What is a modifier? • Adjective or Adverb? • Good and Well • Comparison of Modifiers • Regular comparison • Irregular comparison • Use of comparative and superlative forms • The Double Negative • Placement of Modifiers • Prepositional phrases • Participial phrases • Adjective clauses Using Modifiers Correctly
What is a Modifier? • Modifier: a word or word group that makes the meaning of another word more specific • Two parts of speech: Adverbs and adjectives • Adjectives modify nouns and pronouns • Adverbs modify verbs, adjectives, and other adverbs Examples: ADJ: You sang a beautiful song. ADV: You sang beautifully.
Adjective or adverb? • Many adverbs (but not all) end in –ly • Some adjectives do, too • To decide which is which, look at how it is used in a sentence
Examples: That performance was powerful. powerful follows the linker was, and it describes the subject performance The ground looks muddy. muddy follows the linker looks, and it describes the subject ground.
Exercise 1, p. 239 • Use your boards • Decide whether the italicized modifier in each sentence is and adjective or an adverb. Ex: They had been best friends since pre-school. A: adj: best modifies the noun friends. #1: Does Mike’s flight leave early? A: adv: early modifies the verb leave.
Good and Well • Good is an adjective. Use it to modify nouns and pronouns but notverbs. • Well is an adverb. Use it to modify verbs. Don’t use good to modify a verb: NO: Paula doesgood in all her subjects. YES: Paula doeswell in all her subjects.
Good and Well So is it “I am good” or is it “I am well”? Grammar snobs tend to say “I am well” only! Truth is, both are correct. “I am good” means you’re generally happy. “I am well” means you’re in good health.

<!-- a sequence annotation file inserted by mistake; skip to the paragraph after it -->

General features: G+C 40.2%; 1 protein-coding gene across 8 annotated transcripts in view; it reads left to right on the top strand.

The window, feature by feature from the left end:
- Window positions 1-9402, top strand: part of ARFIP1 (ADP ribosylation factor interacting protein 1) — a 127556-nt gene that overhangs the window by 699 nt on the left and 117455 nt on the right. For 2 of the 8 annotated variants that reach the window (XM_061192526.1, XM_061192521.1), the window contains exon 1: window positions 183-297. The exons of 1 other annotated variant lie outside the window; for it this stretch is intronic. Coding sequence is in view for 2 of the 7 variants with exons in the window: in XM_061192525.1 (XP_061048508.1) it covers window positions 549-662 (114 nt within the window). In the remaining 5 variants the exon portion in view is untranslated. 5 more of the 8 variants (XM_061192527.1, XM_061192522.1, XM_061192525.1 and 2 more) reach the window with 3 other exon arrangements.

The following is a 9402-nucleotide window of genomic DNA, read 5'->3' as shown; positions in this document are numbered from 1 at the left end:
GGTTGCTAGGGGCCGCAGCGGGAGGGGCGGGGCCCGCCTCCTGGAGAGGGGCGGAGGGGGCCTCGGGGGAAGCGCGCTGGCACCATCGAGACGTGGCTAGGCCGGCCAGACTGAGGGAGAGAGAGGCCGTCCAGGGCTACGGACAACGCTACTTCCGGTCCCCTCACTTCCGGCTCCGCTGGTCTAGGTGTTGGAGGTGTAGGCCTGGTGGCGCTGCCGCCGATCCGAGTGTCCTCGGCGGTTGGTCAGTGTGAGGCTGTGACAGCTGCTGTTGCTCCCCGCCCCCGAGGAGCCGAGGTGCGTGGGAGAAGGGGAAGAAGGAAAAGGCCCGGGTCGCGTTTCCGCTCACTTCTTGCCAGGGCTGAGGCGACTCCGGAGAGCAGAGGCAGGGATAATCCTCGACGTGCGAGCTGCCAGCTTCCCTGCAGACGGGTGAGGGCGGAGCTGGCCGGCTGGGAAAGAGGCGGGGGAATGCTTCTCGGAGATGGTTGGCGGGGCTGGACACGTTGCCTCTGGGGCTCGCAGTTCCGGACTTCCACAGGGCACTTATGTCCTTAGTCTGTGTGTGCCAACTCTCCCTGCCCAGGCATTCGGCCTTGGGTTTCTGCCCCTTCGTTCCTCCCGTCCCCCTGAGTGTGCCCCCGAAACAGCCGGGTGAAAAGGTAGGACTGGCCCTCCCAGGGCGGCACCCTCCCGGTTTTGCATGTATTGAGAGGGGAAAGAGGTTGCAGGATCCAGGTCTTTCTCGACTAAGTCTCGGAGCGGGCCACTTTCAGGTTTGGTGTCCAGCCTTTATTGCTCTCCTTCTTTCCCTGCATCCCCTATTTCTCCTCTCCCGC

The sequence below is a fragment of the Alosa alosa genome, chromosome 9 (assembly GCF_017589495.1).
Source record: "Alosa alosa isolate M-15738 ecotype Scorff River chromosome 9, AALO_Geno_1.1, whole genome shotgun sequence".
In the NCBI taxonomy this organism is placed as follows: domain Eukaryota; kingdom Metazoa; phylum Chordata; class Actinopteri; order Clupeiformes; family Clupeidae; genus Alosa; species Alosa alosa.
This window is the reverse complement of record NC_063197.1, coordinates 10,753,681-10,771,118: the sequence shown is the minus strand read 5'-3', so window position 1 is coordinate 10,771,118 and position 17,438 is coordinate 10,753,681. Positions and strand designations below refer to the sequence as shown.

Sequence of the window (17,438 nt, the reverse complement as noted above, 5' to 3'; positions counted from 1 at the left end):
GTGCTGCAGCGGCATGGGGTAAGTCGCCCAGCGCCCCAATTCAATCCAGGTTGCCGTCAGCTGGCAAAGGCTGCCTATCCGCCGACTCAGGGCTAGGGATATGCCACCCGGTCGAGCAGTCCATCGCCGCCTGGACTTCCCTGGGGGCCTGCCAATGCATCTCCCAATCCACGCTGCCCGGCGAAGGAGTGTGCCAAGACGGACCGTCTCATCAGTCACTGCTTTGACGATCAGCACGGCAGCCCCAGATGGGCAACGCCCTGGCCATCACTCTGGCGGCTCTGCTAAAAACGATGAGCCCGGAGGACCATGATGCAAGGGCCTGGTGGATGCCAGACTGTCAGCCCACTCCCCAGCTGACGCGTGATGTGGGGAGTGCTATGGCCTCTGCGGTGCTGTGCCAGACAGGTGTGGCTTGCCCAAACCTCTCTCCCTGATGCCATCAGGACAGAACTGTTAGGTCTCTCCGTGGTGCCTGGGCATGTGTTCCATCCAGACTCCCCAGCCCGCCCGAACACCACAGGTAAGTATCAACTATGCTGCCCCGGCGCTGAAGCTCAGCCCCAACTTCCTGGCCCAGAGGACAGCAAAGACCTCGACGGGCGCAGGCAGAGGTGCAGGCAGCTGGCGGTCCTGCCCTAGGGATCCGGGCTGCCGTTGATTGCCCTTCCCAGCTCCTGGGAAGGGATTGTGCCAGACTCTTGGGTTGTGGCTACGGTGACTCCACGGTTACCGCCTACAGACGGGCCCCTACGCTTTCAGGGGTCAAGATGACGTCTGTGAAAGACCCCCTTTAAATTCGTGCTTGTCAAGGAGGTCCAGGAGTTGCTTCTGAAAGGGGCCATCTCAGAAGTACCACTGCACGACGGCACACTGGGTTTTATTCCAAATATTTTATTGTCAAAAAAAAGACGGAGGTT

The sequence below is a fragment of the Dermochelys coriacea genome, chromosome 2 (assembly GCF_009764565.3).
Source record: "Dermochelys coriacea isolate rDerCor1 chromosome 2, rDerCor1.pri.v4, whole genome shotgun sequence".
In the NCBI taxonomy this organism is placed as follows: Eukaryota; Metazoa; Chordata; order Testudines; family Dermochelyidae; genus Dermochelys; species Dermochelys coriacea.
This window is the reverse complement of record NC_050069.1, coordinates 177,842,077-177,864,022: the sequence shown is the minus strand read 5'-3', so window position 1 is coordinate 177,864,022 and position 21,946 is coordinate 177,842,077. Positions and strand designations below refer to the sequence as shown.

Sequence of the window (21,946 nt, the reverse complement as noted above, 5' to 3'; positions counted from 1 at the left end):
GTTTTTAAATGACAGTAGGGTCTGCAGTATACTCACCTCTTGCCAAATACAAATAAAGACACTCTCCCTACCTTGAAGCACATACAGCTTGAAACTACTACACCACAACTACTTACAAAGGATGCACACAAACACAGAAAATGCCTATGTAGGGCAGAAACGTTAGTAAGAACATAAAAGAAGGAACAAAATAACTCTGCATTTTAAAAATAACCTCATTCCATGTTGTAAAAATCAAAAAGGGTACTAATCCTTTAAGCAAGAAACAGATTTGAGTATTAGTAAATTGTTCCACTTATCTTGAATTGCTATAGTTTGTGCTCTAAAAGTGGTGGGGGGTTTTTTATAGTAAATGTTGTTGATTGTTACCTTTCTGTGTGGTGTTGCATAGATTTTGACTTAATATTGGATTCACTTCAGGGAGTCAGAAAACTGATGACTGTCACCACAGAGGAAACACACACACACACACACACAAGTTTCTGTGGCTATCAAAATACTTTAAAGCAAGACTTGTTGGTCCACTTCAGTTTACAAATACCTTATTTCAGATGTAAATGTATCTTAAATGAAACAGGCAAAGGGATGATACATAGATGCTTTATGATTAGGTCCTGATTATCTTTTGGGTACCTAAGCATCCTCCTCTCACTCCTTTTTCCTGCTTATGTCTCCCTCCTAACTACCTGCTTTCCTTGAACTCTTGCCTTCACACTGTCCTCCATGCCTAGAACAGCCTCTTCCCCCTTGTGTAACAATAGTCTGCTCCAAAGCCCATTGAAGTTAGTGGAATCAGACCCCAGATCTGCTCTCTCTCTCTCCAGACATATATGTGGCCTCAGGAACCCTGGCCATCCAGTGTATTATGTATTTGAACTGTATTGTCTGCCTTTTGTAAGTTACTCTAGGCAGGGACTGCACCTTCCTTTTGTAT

Exercise 2, p. 241 • Use your boards • Choose good or well for each sentence Ex: We danced ________ at the recital. A: well #1: Melba did not run as ______ during the second race. A: well
Comparison of Modifiers • Adjectives and adverbs make comparisons in different forms that depend on the word they happen to be modifying Adjectives: • Hulk Hogan is tall. (no comparison) • The Big Show is taller. (comparison with only one other thing) • Andre the Giant is the tallest of them all. (one thing compared with many others)
Adverbs: • Wrestlers appear in movies frequently. (no comparison) • John Cena appears in movies more frequently than The Big Show. (one compared with another) • Of all the wrestlers I can think of, The Rock appears in movies most frequently. (one compared to many)
Degrees of comparison • There are three degrees of comparison • Positive • Comparative • Superlative
Regular comparison • Most one-syllable modifiers form the comparative degree by adding –er • Most form the superlative by adding –est
Regular comparison • Two-syllable modifiers form the comparative degree by adding –eror using more. • They form the superlative by adding –estor using most.
Regular comparison • Three or more-syllable modifiers form the comparative degree by using more. • They form the superlative by using most.
Regular comparison • To show a decrease in qualities, modifiers form the comparative degree by using less • They form the superlative by using least
Irregular comparison • Some comparatives and superlatives are not formed in the usual way
Review A, p. 245 • Use a blank piece of lined paper (partner A) • Give the comparative and superlative forms of the words in your list • Every word should have four entries Ex: wasteful A: more wasteful, less wasteful; most wasteful, least wasteful Ex: young A: younger, less young; youngest, least young
Use of Comparative and Superlative forms • Use the comparative degree when comparing two things • Use the superlative degree when comparing more than two Comparative: • Android phones tend to be larger than Apple phones. • I find my Android to be more customizable than an iPhone. • Of the two phones, my Android was cheaper than her iPhone. Superlative: • The iPhone is the most popular brand of smartphone. • The Apple store is the busiest store in Victoria Gardens. • The new iOS icons are the most colorful icons we’ve seen yet.